"Yeah, I think that every team is different when it comes to that. They're obviously a veteran-heavy team. They've all been together for a very long time, especially their offensive system. Those guys know what they're doing. Drew Brees knows what he's doing. All those receivers, they really are productive; if they need to install their halfback choice to Alvin Kamara three times before training camp starts, I don't really think it's going to give them much of an advantage, so I understand where maybe they're coming from. Some teams are not in that same boat. We're only going on year two and we're going to need all the time we can get. We're going to do everything within the rules to use that time, and we'd be foolish not to for us at this point."

A lot of pundits have talked about who Burrow reminds them of. Who does he remind you of, and what is it about him that makes you feel that way, regarding players you've coached or seen before?

"He does remind me mentally of the guys that I've been around — I only reference them because I've been around them — and that's Peyton (Manning) and Matthew Stafford, (who) were two other very, very intelligent players. They know how to play the position. I see a lot of their makeup in Joe. Not to say I'm comparing him to either one of those two, but just as a guy who's going to come in and be a starting quarterback as a rookie, and the expectations are high. How those guys went about the business — I see a lot of similar things in Joe from the time that we spent with him.

"As far as comparing him to anybody (else) currently — and I've heard all the comparisons that are out there — it's hard to compare a guy sometimes because I don't want to put it on him fairly or unfairly, so I'm going to refrain from (doing that). But he has the makeup and the traits of a lot of the good quarterbacks that I've been around, for sure."

You said at the NFL Combine that you would be shocked if the three top quarterbacks made it out the top 10 and they went within the top six picks. How close are Burrow, the Miami Dolphins' choice in Tua Tagovailoa and the Los Angeles Chargers choice in Justin Herbert, or was there a big gap between them?

"No, those other two quarterbacks were extremely productive in their college systems and in their own rights. I thought highly of these three top quarterbacks, really from the time we started the evaluations. They were guys that I thought would play in this league for a long time, and I think that will hold up to be true. They're all different. They all possess traits that people like, but I think, at the end of the day, they're all going to be good NFL quarterbacks."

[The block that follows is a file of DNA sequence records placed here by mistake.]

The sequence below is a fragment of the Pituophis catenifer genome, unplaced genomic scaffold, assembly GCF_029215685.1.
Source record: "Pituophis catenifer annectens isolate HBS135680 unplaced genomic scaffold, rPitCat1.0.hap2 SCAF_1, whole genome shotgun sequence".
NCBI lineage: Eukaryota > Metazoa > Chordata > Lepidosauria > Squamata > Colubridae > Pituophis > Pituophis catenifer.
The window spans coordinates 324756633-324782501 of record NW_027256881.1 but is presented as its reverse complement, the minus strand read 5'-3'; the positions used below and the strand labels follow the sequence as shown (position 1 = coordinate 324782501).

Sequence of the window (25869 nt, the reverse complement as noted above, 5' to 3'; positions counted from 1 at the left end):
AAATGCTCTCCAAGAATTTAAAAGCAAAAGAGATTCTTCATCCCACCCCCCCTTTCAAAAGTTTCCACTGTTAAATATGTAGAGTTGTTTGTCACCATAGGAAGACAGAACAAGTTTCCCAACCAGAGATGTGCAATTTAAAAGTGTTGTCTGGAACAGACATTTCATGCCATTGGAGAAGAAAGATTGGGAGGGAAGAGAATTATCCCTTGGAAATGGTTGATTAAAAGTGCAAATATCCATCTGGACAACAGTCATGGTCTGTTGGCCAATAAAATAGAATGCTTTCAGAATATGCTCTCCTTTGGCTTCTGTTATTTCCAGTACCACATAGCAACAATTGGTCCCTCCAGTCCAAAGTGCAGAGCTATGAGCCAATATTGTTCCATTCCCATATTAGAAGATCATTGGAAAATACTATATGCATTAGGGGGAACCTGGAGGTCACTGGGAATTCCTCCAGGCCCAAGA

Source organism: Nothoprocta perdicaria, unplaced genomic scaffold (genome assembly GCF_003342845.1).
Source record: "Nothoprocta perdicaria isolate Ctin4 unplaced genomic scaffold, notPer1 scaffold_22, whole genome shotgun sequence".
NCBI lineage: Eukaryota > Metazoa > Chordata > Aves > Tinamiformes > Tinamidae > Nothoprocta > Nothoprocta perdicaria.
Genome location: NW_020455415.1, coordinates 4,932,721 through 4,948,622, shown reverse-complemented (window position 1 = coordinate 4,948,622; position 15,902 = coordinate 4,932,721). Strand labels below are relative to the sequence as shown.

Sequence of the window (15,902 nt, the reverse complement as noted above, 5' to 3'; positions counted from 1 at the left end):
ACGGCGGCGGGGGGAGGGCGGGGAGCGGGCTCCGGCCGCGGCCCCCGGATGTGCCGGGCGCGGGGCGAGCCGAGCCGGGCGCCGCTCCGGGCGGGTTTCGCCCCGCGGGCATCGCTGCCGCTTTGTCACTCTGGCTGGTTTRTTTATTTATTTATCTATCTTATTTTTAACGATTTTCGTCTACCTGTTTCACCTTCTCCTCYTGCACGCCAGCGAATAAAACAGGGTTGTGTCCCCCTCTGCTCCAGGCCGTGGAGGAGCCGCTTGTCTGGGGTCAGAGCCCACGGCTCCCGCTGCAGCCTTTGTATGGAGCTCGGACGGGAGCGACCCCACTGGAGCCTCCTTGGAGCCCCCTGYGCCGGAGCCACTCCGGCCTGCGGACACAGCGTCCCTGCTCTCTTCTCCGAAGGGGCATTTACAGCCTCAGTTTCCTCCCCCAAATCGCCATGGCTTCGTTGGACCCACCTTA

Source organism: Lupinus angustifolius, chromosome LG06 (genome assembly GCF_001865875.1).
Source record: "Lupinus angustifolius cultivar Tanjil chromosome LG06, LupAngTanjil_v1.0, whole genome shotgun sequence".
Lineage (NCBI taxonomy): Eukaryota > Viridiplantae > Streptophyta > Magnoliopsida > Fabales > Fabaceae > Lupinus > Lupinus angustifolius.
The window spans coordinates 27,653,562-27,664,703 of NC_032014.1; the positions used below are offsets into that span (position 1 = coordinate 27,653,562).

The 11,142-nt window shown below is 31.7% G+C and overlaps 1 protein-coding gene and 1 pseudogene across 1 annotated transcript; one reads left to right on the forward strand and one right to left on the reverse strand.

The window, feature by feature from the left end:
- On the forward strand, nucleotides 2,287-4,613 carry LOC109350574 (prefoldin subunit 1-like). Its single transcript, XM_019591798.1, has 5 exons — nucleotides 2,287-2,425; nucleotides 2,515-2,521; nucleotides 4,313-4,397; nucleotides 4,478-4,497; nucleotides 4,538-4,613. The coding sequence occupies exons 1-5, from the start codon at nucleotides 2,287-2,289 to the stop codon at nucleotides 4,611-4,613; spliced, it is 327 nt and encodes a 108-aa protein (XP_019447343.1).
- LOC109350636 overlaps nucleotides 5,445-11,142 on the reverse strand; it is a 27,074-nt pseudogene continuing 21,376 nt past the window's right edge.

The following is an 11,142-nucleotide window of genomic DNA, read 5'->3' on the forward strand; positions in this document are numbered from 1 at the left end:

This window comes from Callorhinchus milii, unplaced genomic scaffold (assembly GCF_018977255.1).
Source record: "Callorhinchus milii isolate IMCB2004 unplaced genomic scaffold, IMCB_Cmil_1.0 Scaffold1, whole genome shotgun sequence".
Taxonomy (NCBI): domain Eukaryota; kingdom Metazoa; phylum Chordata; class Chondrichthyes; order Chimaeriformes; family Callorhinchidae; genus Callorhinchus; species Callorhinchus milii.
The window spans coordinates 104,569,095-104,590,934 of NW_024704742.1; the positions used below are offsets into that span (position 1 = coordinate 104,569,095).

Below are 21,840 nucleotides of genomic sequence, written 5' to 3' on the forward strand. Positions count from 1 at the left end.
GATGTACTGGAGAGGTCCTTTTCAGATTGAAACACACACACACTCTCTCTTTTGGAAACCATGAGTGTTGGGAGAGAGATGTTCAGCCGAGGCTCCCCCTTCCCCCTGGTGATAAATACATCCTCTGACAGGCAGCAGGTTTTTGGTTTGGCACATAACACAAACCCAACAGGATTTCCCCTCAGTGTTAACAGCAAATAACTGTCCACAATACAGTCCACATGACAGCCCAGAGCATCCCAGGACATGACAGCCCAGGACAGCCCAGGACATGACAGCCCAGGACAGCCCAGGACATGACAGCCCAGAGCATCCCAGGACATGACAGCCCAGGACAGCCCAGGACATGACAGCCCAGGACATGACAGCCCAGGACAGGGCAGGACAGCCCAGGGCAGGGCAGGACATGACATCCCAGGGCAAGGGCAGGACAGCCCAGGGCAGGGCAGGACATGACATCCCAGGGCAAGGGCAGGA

What can you say about what the selection of Burrow says or means to the status of current starting quarterback Andy Dalton?

"I'll leave most of the decision-making up to the people that make those decisions, (Head Coach) Zac (Taylor) and (Director of Player Personnel) Duke (Tobin) and (owner Mike) Brown. But just as a side note, I do have a ton of respect for Andy — for how he handled the situation last year. I still think he's a good NFL quarterback and the situation was unfortunate, and Andy took a lot of the blame as all quarterbacks tend to do. Fairly or unfairly, that's just how it goes in this league for quarterbacks, and he knows that. But his class in how he carries himself and what he means to this team and this organization — I don't think — will ever be able to be understated."

What are your thoughts on the talk that Burrow may not have the best arm strength for a NFL quarterback?

"There is a threshold. There's a baseline you have to meet to play (as an) NFL quarterback, and that's one that Joe certainly has exceeded. To answer the question when you evaluate a quarterback, there is a baseline. There are throws you have to show you can make. (With respect) to Joe, I don't worry about how much arm strength (he has). As long as you have enough to meet that threshold, the stuff that becomes more important in the NFL is the decision-making, the timing and the accuracy. Those are always the three things that we'll lean on when it comes to looking at successful quarterbacks because, if you can anticipate and you can throw on time, a lot of the arm strength debate can go out the window. I've never had a reservation about his arm strength at all."

Who are some of the more impressive wide receivers you've seen that could be available with your first pick tomorrow?

"Well, there's a lot of them. I don't want to take up all your time listing all the receivers, but there are some good players, and they all have some different places that fit (them). There are good inside players, there are good outside players, there are good ball carriers — guys that get the ball in their hands and play well, so we're sitting in a pretty good spot in that regard. This class is deep and it's talented, so if that's where we roll at (pick No.) 33, and there's a guy that we think is the best player there, they may be available for us."

Do you think the guys who could be in that position could come in and be immediate impact players?

"Yeah, I think the philosophy (is) if you're picking at 33, you're picking a starter. There are few (instances) where you take a guy there that you don't anticipate having an immediate impact. We're anticipating whoever that is on either side of the ball that they will come in and have an impact."

Could you put an estimate on the number of people you talked to vet Joe Burrow, and was there a particular story about him that stood out to you?

"I talked to a handful of people, and I know Zac reached out to some of the head coaches and stuff like that, (as) it's a little easier for him to do. I got a text from the new media personality that he's become, Dan Orlovsky, at one point early in the process. I asked him if, in his travels, he had come across him (Burrow) at all, just as a person — I had coached Dan for a year in Detroit, so I have a relationship with him — and he (Orlovsky) just more or less passed along the same things that everybody else has come to know about him. (He said) his whole package — his demeanor and how he approaches the game — he said, 'He's a stud.' Those are some of the things you hear from a lot of people, but from a guy who's played that position for a long time in the NFL and got a chance to talk to him and that I have a relationship with, I just thought that carried some weight for me ... a former NFL quarterback talking about a guy I was doing some research on."